Thursday, April 14, 2011

I love Patch polls. Thoughts on Pedestrian Mall

Salem Patch has another poll going on Facebook today. The question: "What would you like to see happen with the Essex Street Pedestrian Mall?" This one appears to be a landslide.

Currently, 56 have answered "Revitalize but keep it pedestrian."
2 have answered "Allow traffic but only from the months of Nov-Feb or March"
1 has answered "Doesn't bother me either way"
8 have answered "Nothing, leave as is"
0 have answered "Allow traffic"

We keep hearing that people are split on this, and the consultant keeps saying open it, open it, but while not scientific, this poll seems pretty clear. People want this to remain a pedestrian way. I tend to agree with them. It is one of the spaces that make Salem unique. Why strip that. I'm sympathetic to those who support opening it during the winter months, but I wonder if, once it's configured to allow cars, you'll see a strong push from certain businesses along the street to open it up throughout the year.

I think the concept of opening the street up during parts of the day is bound to create a nightmare. Remember that many drivers here during the busiest parts of the year aren't from here, and won't know these rules. They'll be relying on GPS systems that won't know these rules. What happens when that GPS tells them to go down the closed street? Panic ensues, and person stops in the middle of the intersection. More gridlock. I'm certain that model will create a mess. Short of the this month, to that month concept, I think you have to go all or nothing. I vote pedestrian.

I think David Pelletier's remarks in the comment section on this article are completely true. I recall seeing pictures of the little boards people stuck stickers on and it seemed quite clear that the strong bias was towards the pedestrian side. I'd love to see which options they counted as being pro-car.

Does the Snews have something against Kate Leavy? She owns Roost, The Beehive, and Scrub, and has become a big part of downtown retail. Today, in their not-quite-factual about public sentiment editorial they spelled her name wrong. Kate's great, give her her due.


  1. I just don't see any point to trying to get cars on Essex Street, and I have no idea what it would fix. It's a narrow street anyways, and doesn't really connect anything at this point. If there were cross streets that would break up the mall nicely (as I've said before, like they do in Cape May, NJ's pedestrian mall) that would work, but the northern side of Essex Street is an unbroken wall of buildings. Central Street would have to be extended through the mall to make a cross street work.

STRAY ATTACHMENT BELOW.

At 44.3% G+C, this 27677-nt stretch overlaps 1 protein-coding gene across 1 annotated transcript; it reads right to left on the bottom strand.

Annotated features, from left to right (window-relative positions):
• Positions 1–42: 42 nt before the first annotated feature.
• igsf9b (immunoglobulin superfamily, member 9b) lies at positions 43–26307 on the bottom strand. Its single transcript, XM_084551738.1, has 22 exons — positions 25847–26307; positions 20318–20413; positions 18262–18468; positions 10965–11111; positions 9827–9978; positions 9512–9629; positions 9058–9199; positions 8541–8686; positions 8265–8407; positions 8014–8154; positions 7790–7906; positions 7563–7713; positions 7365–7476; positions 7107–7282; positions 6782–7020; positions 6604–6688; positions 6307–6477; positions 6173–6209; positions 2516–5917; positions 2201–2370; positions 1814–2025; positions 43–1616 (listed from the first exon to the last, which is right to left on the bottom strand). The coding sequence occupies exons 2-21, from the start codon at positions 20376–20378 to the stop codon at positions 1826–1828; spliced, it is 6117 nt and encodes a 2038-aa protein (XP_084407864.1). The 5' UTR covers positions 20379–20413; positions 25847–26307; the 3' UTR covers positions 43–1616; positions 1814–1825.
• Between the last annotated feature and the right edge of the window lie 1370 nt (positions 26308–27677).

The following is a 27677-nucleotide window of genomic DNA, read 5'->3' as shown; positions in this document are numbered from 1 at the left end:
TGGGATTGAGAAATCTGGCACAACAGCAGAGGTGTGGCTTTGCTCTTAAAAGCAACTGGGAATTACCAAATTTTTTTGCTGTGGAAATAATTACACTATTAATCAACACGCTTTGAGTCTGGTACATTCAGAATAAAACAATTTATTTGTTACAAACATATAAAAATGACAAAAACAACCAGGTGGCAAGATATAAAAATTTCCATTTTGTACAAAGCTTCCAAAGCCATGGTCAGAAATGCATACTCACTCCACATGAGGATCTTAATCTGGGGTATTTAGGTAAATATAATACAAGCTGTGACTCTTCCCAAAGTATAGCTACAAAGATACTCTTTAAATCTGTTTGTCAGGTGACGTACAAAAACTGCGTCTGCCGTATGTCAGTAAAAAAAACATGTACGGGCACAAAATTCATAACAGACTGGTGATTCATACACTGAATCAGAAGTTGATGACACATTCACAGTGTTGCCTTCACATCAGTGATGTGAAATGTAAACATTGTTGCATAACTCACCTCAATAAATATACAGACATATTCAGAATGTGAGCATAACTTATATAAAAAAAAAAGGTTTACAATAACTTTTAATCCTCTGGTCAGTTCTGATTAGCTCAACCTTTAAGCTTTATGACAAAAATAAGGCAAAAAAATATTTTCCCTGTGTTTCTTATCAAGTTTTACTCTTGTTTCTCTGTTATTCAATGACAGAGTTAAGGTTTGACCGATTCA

The solution for the pedestrian mall isn't to send cars down it. That ruins one of Salem's unique spaces, and makes it less attractive for walkers. The solution is to use architectural features (like a gateway at the Washington Street end), signage, and another destination spot like a restaurant to draw people in, performance space by the India Square fountain to attract more people (maybe in conjunction with the farmers' market), and relandscaping to make it more attractive as a leisure place. Nicer benches, maybe a couple of grass plots, and fewer cobblestones.

    Also have a police presence that nudges the high school dropout crowds into hanging out elsewhere, too. It's not badly broken on the mall, but cars won't fix it.

  2. I love Patch polls, too. But in this case, it's a false choice. There are more options than just 'allow cars,' and 'don't allow cars.'

    That was the entire point of the mall meetings. There is middle ground.

    There are also ways to solve the problems you mention. 'Bollards' could be used to block traffic from entering the mall when it is 'not allowed.'

    I'm not partial to allowing traffic. But it's not an either-or type of proposition. I think the mayor said it best. There are ways to have your cake and eat it, too.

    People seem to be missing that crucial point.

  3. I think I addressed that. And it is an option in the poll. Shared might be ok, ad long as it's cars in winter only. The GPS thing will still be a problem.

  4. It would be nice to be able to keep the street a strictly pedestrian zone, but businesses along such a street often suffer because of it. I think they ought to try a couple of these non-permanent approaches and see how they go. It might not be as bad as some people think.


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